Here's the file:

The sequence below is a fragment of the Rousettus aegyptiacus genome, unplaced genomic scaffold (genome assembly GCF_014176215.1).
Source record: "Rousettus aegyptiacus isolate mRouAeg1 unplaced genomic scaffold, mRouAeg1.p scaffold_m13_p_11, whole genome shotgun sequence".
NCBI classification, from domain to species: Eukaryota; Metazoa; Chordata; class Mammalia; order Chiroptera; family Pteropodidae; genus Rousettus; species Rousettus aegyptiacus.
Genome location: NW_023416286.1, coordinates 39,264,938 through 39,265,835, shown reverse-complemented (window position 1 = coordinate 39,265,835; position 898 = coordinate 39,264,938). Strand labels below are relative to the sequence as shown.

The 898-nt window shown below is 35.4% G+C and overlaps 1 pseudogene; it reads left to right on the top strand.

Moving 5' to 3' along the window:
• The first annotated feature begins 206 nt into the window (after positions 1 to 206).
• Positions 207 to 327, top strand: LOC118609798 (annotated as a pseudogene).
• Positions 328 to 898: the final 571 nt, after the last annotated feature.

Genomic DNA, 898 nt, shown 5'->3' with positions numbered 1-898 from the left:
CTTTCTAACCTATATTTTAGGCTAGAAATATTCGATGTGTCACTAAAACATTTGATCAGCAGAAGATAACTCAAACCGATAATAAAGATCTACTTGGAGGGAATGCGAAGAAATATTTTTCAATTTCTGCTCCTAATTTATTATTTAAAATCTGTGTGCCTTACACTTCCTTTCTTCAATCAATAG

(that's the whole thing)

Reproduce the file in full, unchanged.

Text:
The sequence below is a fragment of the Rousettus aegyptiacus genome, unplaced genomic scaffold (genome assembly GCF_014176215.1).
Source record: "Rousettus aegyptiacus isolate mRouAeg1 unplaced genomic scaffold, mRouAeg1.p scaffold_m13_p_11, whole genome shotgun sequence".
NCBI classification, from domain to species: Eukaryota; Metazoa; Chordata; class Mammalia; order Chiroptera; family Pteropodidae; genus Rousettus; species Rousettus aegyptiacus.
Genome location: NW_023416286.1, coordinates 39,264,938 through 39,265,835, shown reverse-complemented (window position 1 = coordinate 39,265,835; position 898 = coordinate 39,264,938). Strand labels below are relative to the sequence as shown.

The 898-nt window shown below is 35.4% G+C and overlaps 1 pseudogene; it reads left to right on the top strand.

Moving 5' to 3' along the window:
• The first annotated feature begins 206 nt into the window (after positions 1 to 206).
• Positions 207 to 327, top strand: LOC118609798 (annotated as a pseudogene).
• Positions 328 to 898: the final 571 nt, after the last annotated feature.

Genomic DNA, 898 nt, shown 5'->3' with positions numbered 1-898 from the left:
CTTTCTAACCTATATTTTAGGCTAGAAATATTCGATGTGTCACTAAAACATTTGATCAGCAGAAGATAACTCAAACCGATAATAAAGATCTACTTGGAGGGAATGCGAAGAAATATTTTTCAATTTCTGCTCCTAATTTATTATTTAAAATCTGTGTGCCTTACACTTCCTTTCTTCAATCAATAG